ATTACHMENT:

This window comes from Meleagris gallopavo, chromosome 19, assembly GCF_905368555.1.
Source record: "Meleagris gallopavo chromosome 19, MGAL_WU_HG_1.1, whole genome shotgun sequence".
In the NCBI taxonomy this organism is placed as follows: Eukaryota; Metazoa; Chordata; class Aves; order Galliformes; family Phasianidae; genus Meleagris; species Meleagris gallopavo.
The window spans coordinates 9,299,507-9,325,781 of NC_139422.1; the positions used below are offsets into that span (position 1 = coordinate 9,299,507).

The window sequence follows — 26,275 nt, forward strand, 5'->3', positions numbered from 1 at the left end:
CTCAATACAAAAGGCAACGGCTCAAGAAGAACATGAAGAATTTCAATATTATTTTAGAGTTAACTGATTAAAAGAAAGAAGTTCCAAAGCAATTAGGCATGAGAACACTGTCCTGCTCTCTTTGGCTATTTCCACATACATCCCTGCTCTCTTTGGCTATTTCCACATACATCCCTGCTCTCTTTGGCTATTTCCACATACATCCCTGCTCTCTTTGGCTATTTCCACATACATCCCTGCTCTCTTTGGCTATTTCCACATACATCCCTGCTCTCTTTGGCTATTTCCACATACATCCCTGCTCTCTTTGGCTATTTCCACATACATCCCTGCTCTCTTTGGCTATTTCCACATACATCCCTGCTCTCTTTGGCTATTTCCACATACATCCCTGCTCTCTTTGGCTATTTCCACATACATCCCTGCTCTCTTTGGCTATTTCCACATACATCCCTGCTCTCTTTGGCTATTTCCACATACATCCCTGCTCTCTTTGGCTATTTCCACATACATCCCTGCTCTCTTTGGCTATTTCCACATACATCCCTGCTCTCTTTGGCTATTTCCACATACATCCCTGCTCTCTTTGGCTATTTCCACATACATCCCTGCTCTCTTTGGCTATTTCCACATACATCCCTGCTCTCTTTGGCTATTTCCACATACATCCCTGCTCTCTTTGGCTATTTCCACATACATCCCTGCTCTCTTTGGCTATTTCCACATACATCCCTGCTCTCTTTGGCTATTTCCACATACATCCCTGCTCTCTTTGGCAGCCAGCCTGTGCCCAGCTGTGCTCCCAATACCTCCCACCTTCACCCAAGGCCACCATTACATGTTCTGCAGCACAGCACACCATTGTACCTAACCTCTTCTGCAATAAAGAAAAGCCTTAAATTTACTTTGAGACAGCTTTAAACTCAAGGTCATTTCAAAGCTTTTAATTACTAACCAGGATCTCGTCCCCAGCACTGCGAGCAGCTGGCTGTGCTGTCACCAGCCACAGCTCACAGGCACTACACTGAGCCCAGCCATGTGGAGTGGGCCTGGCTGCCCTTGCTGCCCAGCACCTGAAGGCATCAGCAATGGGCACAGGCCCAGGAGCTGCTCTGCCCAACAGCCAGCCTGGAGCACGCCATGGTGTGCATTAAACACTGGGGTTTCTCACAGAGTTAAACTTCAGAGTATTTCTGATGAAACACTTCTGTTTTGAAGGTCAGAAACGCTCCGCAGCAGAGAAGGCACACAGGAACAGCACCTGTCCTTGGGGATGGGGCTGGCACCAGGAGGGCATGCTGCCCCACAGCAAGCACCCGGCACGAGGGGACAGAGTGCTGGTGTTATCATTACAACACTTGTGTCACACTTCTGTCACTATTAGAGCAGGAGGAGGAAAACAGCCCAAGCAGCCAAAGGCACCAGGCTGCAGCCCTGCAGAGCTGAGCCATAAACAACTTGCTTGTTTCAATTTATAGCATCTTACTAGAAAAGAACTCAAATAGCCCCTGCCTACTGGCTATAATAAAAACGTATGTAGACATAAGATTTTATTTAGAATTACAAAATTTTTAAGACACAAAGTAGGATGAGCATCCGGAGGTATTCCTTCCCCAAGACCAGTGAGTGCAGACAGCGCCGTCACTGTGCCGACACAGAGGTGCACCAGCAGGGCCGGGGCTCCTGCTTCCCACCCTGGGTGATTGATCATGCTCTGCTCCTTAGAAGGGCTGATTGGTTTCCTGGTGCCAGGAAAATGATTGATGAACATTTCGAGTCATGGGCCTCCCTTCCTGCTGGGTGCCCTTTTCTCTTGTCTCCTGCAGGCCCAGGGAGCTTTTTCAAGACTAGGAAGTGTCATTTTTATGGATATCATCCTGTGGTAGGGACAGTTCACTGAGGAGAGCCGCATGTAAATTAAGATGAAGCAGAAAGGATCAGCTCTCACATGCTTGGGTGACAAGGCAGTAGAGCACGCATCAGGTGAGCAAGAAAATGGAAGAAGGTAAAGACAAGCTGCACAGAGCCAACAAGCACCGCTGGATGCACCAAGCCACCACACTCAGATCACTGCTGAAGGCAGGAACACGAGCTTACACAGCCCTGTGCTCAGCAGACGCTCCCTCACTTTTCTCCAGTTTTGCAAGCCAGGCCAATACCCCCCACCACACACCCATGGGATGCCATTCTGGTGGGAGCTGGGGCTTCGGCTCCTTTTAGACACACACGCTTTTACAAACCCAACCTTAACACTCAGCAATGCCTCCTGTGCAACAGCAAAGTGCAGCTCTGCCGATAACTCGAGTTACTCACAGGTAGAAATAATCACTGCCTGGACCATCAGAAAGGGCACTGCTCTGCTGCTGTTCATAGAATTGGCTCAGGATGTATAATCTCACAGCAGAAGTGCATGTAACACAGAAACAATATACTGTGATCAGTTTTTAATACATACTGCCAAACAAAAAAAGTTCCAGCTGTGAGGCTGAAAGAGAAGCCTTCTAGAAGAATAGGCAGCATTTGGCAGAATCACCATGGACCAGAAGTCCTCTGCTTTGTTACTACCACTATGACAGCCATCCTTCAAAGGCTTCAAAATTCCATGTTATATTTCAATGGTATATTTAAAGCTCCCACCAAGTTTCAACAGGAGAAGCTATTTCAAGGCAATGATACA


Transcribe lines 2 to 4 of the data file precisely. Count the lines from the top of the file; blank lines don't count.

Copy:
Source record: "Meleagris gallopavo chromosome 19, MGAL_WU_HG_1.1, whole genome shotgun sequence".
In the NCBI taxonomy this organism is placed as follows: Eukaryota; Metazoa; Chordata; class Aves; order Galliformes; family Phasianidae; genus Meleagris; species Meleagris gallopavo.
The window spans coordinates 9,299,507-9,325,781 of NC_139422.1; the positions used below are offsets into that span (position 1 = coordinate 9,299,507).